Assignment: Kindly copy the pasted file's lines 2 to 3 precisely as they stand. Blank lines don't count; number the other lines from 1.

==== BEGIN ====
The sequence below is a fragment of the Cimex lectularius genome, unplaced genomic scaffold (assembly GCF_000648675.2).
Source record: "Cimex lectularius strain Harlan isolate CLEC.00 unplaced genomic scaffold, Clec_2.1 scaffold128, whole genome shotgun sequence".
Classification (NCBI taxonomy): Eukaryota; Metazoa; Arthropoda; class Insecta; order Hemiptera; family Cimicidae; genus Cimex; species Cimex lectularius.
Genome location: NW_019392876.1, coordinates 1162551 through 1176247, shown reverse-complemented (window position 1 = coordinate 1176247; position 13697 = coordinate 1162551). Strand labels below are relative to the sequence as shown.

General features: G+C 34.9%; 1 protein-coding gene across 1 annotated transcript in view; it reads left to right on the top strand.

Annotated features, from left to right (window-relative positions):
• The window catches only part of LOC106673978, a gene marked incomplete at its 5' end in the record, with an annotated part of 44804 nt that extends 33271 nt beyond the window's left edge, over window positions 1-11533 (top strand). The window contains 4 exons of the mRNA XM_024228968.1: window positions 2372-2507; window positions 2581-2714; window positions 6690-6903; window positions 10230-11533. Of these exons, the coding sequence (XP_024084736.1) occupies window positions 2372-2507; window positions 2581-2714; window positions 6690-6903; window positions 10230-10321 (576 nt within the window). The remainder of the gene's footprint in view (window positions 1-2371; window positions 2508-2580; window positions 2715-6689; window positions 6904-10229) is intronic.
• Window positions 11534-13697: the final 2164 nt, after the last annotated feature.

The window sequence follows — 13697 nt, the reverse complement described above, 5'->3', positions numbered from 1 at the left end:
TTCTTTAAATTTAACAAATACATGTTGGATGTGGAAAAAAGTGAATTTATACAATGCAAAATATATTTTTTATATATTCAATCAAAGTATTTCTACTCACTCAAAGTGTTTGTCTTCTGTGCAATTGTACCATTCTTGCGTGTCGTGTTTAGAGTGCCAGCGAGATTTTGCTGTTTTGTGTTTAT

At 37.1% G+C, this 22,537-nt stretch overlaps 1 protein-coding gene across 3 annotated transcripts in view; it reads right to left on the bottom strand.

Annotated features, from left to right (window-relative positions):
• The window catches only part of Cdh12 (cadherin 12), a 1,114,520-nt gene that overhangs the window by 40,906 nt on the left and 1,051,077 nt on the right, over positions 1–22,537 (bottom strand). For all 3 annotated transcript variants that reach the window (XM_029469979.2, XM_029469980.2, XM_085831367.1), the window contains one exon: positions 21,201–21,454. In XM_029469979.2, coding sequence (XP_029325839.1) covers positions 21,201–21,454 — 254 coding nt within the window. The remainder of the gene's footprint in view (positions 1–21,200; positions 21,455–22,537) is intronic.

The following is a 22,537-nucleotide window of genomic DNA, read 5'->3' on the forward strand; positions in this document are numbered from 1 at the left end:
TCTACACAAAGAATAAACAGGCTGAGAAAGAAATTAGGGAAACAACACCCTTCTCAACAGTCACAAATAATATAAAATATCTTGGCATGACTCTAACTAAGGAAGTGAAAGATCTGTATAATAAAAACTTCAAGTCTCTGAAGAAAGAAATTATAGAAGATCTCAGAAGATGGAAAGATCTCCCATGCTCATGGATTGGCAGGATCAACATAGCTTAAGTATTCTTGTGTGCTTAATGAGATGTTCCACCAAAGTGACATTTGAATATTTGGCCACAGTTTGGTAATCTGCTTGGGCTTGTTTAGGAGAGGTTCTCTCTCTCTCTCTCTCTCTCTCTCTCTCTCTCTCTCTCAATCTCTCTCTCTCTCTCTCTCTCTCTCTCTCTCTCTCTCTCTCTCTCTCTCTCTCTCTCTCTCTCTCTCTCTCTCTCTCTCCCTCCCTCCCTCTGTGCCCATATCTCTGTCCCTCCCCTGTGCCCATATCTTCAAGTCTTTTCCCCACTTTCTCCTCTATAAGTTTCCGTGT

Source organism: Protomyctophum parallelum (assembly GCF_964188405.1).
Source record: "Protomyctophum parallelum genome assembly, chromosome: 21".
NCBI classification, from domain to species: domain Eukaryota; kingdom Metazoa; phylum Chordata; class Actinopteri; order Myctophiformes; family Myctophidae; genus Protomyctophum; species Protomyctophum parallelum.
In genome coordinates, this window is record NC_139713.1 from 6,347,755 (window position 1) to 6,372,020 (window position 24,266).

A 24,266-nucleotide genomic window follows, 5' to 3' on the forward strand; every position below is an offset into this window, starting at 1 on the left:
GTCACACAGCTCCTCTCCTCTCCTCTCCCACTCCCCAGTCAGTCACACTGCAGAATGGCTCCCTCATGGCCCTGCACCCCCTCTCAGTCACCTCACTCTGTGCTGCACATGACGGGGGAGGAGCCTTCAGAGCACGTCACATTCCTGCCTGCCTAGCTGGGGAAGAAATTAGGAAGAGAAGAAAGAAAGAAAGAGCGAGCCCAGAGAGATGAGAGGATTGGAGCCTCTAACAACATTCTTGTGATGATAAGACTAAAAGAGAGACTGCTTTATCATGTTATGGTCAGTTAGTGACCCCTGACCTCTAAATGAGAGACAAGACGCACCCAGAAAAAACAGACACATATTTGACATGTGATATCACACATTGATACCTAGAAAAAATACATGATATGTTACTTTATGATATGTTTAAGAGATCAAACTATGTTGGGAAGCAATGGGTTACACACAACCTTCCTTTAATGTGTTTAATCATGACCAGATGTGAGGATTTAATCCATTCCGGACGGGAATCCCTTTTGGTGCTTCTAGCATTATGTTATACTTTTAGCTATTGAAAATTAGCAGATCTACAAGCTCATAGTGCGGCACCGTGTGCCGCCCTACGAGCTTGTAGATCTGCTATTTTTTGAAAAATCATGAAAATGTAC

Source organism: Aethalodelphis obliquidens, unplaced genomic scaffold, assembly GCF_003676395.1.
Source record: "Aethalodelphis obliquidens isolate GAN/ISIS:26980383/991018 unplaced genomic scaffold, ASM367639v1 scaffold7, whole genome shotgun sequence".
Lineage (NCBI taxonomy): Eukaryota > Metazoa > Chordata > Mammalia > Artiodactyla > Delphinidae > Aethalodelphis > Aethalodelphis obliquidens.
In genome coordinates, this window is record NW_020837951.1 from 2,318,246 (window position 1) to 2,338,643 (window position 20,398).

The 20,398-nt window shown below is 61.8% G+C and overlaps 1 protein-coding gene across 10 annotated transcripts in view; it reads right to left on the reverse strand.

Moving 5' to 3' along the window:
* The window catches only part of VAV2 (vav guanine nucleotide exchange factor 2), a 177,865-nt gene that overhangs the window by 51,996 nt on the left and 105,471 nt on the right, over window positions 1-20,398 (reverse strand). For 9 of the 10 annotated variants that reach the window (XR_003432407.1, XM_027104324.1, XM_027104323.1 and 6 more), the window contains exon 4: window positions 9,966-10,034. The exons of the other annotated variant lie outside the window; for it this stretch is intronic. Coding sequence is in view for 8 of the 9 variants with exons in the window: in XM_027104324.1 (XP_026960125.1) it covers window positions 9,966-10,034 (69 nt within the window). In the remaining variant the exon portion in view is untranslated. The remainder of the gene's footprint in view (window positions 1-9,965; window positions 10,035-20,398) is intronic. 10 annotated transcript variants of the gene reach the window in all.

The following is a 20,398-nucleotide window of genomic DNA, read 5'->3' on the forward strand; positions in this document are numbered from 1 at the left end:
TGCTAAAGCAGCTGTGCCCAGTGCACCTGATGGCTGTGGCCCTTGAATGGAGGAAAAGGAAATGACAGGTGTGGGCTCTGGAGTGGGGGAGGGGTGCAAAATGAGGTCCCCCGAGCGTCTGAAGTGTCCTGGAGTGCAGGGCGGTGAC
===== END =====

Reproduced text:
Source record: "Cimex lectularius strain Harlan isolate CLEC.00 unplaced genomic scaffold, Clec_2.1 scaffold128, whole genome shotgun sequence".
Classification (NCBI taxonomy): Eukaryota; Metazoa; Arthropoda; class Insecta; order Hemiptera; family Cimicidae; genus Cimex; species Cimex lectularius.